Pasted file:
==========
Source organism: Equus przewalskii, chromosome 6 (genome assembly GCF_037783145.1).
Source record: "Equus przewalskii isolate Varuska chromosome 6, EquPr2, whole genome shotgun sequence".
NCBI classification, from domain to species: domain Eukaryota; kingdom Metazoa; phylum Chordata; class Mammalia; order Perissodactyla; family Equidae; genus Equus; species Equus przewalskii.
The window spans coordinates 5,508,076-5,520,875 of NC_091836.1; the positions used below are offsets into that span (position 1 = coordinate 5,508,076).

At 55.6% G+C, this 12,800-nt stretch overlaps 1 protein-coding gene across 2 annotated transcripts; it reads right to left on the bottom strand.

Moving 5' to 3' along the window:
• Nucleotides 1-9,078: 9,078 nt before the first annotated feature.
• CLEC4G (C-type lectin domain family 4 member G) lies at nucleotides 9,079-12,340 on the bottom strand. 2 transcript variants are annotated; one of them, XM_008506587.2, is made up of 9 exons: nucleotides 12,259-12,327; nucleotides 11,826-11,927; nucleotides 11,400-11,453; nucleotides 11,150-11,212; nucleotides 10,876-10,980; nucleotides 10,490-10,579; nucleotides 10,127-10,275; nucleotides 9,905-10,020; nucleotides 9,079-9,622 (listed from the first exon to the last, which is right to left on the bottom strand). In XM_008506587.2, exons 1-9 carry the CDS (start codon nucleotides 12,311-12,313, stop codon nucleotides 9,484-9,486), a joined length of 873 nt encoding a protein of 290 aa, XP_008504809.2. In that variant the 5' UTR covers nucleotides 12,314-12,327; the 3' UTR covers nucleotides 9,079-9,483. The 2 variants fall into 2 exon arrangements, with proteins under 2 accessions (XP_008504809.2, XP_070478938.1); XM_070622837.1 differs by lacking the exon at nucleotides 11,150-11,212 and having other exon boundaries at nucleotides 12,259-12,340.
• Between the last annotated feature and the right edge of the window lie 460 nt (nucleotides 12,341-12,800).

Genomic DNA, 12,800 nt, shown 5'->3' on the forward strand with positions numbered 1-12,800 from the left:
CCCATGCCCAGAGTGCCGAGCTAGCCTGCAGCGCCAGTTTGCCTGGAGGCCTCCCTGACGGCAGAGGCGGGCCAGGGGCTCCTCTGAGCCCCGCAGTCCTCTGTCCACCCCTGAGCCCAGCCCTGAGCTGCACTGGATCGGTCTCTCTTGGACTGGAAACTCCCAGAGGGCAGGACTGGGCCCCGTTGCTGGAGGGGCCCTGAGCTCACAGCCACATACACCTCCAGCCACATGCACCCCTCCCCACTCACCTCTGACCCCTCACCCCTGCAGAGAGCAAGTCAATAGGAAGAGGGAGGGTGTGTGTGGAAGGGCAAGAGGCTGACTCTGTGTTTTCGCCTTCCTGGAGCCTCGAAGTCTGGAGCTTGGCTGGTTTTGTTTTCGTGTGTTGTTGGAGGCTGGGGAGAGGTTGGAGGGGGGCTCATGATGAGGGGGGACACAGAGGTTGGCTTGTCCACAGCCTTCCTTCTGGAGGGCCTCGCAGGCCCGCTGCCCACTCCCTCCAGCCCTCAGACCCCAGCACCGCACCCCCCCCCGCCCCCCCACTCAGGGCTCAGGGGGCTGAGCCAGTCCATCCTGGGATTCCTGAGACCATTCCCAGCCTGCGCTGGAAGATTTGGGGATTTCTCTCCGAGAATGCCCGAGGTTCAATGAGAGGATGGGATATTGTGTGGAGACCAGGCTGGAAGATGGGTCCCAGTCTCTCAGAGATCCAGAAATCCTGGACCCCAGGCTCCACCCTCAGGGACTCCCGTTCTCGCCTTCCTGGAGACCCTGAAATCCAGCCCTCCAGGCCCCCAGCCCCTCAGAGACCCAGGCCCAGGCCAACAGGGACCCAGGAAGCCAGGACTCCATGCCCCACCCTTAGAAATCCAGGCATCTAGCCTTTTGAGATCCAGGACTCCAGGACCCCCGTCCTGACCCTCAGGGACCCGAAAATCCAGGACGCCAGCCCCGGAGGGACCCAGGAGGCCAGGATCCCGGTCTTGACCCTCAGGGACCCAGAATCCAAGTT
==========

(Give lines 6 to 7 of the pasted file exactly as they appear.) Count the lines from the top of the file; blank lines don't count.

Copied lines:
Moving 5' to 3' along the window:
• Nucleotides 1-9,078: 9,078 nt before the first annotated feature.